This story was last updated Oct. 4 at 10:45 a.m.
Oct. 2, 2020 -- President Donald Trump is breathing normally, doesn’t have a fever now, and is “doing very well” as he recovers from the coronavirus, his personal physician, Sean Conley, DO, said Saturday morning during a press briefing at Walter Reed Medical Center.
“At this time, the team and I are extremely happy with the progress the President has made,” Conley said.
Trump was taken to Walter Reed Medical Center on Friday afternoon after testing positive for COVID-19, according to a statement from the White House. He is at higher risk for severe illness because of his age and obesity,
First lady Melania Trump, who also tested positive, is doing well and does not need to be at the medical center, Conely said.
After Conley’s briefing, however, Mark Meadows, the White House chief of staff, told White House pool reporters that the next two days will be “critical” for the president’s recovery, according to The Associated Press.
“The president’s vitals over the last 24 hours were very concerning and the next 48 hours will be critical in terms of his care,” Meadows said. “We’re still not on a clear path to a full recovery.”
In addition, Trump received supplemental oxygen at the White House on Friday, sources told The New York Times and the Associated Press, and he was sent to Walter Reed to be monitored with better equipment. Conley said the president did not receive oxygen therapy at Walter Reed.
The president started taking a course of the anti-viral drug remdesivir Friday, a drug under study as a COVID-19 treatment. Earlier, the president received a dose of an experimental antibody therapy on Friday “as a precautionary measure,” Conley said. Late Saturday, Conley said Trump was "not yet out of the woods." On Sunday, Conley said, Trump would be monitored "in between doses of remdesivir."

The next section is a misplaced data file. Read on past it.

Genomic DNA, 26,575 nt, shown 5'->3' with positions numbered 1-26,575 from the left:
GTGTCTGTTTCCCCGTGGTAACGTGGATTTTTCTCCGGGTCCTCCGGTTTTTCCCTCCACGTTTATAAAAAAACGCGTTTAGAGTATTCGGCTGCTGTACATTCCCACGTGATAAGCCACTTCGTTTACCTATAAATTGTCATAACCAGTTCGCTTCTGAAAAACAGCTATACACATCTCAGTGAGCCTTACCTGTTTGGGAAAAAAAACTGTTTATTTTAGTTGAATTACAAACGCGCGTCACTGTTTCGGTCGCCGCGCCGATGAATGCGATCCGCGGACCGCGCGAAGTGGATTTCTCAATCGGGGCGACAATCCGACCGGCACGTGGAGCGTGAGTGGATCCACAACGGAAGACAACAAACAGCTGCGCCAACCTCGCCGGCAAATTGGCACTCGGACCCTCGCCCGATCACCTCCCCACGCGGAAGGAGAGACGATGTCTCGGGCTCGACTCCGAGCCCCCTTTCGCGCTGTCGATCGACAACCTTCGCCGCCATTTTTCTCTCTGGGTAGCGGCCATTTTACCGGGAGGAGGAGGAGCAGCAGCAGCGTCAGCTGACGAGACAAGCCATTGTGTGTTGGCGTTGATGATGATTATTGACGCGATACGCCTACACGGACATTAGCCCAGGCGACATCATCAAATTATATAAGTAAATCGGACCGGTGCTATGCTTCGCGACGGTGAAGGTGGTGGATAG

Regeneron, the company that makes the “antibody cocktail,” released early results of the therapy this week, saying the drugs tamped down symptoms and reduced viral load in COVID patients who were not in a hospital and who had not mounted their own immune response to the virus. The first study included just 275 patients. Another study is underway to confirm the findings.
Trump got the highest dose of the therapy given to patients in the initial study, 8 grams. Conley says he had no side effects from his IV infusion. Trump also has been taking zinc, vitamin D, heartburn drug famotidine, melatonin and aspirin, according to memo from White House press secretary Kayleigh McEnany.
The president will work from the presidential offices at Walter Reed, according to a statement from the White House. In a video Friday evening, he said he thinks he's doing "very well."
Medical experts say the next few days will be critical in determining the course of Trump’s illness.
Pieter Cohen, MD, has spent the past few months closely following patients through their first symptoms of COVID. He works in the COVID-19 respiratory clinic that was set up by the Cambridge Health Alliance in Cambridge, MA.
In studying the history of the infection, he’s found that symptoms are almost always mild during the first few days and may look just like those of a run-of-the-mill cold or bout of flu. Those nondescript symptoms include a stuffy nose, coughing, a low-grade fever, muscle aches, fatigue, headaches, and gastrointestinal complaints like diarrhea and belly pain.